Thaikkudam Bridge. (Photo by arrangement)
HYDERABAD: Popular Kerala-based band ‘Thaikkudam Bridge’, which was in town to perform at Odeum, is all for independent musicians like themselves taking a more prominent space in the mainstream. They credited the south Indian culture for promoting independent artistes.
The 15-member band, founded by Govind Vasanth, who does vocals and violin, features Mithun Raj on the lead guitar, Ashok Betty Nelson on rhythm guitar and Vian Fernandes on bass guitar as core members.
Fernandes said: "Independent music is on the rise, here in the south. I come from Mumbai and I can vouch that this is not the case in Mumbai. Bands coming from the same line-up, such as Agam and ourselves, perform at the same event multiple times; there's hardly any event for independent music in Mumbai or elsewhere."
Nelson said that as culture shapes one’s artistic personality, the band believes that their diverse backgrounds is one of the biggest strengths in the music they create.
Sharing that a lot of voting happens before decisions, Nelson said: "But the crucial part is the discussion before the vote. This yields many more creative inputs. Sometimes, out of mutual respect to the other band members, we change the decision irrespective of the majority. Band comes first for us, so any decision is taken in favour of the band only."
Raj said: "We come from different backgrounds, in terms of our music training. Our focus is on bringing together all these elements in a way that makes sense."
Given that the band’s meaningful lyrics, cutting across several socio-political themes, are what garners their biggest fan base, Nelson said, "For some songs, we compose with a lyric in mind, for instance, Navarasam. But for songs like Kanne, the idea was taken from a letter written by a father in France after the ISIS bombing, to the terrorists, in which he declared that he will not raise his child to live in fear. This was taken as inspiration and fit into a scenario where a father was telling his daughter to live her life without fear."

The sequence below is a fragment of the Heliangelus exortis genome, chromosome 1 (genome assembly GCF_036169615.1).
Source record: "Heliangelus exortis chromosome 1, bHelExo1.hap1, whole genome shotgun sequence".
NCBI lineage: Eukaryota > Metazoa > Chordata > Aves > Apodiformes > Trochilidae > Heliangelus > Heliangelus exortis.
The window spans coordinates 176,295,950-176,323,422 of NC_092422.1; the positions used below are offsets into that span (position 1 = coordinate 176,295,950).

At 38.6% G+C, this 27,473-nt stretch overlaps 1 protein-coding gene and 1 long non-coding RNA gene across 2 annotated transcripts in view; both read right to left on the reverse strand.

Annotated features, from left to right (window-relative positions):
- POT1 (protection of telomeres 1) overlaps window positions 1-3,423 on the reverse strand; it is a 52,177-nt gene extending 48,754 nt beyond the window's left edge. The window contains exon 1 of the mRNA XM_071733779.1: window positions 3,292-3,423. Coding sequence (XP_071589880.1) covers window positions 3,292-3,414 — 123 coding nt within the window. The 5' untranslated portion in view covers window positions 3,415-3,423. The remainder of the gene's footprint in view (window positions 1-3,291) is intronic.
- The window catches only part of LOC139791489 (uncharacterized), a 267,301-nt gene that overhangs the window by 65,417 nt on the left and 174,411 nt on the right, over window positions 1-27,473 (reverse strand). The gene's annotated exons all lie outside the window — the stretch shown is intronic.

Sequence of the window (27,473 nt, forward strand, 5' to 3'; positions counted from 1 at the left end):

Raj said that this was the strength of independent music, as it allows for freedom to write on issues that move hearts.
"Film music is restrictive in this sense and we have enough songs on love out there. Being an independent band, we have the opportunity to write about themes that are not common. For example, Navarasam is a tribute to Kathakali, while another song, Chathe, is a retrospection of life from the perspective of a person who has committed suicide," he said.
Vasanth, heading off to the stage to perform, said that Hyderabad is one of their most loved cities to play in. "Public gigs are the best thing in a musician’s life. It is the crowd. It’s people that bring us back to the city. Money is an afterthought. And that's our little message to upcoming artistes — do what you love; don't chase money or fame as both will follow if you’re doing right."